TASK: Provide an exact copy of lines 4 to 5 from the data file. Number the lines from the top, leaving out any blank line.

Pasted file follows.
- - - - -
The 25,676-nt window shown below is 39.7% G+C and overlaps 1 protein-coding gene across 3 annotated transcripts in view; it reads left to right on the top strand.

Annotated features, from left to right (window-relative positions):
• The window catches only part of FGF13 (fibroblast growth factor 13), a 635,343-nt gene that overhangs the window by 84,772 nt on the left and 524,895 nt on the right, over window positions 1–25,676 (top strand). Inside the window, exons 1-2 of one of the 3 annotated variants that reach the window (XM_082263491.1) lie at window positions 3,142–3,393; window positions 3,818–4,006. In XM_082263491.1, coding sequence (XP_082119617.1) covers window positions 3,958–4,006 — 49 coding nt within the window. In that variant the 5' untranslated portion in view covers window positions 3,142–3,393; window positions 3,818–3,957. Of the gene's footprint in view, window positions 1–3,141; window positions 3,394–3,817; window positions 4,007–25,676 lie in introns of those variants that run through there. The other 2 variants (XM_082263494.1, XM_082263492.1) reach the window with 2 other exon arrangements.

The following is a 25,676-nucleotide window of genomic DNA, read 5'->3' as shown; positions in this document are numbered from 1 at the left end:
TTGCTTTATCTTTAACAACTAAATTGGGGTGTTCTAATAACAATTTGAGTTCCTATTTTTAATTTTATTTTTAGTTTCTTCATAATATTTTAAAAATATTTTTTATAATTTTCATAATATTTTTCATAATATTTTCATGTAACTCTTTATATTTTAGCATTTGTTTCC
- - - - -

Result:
The following is a 25,676-nucleotide window of genomic DNA, read 5'->3' as shown; positions in this document are numbered from 1 at the left end:
TTGCTTTATCTTTAACAACTAAATTGGGGTGTTCTAATAACAATTTGAGTTCCTATTTTTAATTTTATTTTTAGTTTCTTCATAATATTTTAAAAATATTTTTTATAATTTTCATAATATTTTTCATAATATTTTCATGTAACTCTTTATATTTTAGCATTTGTTTCC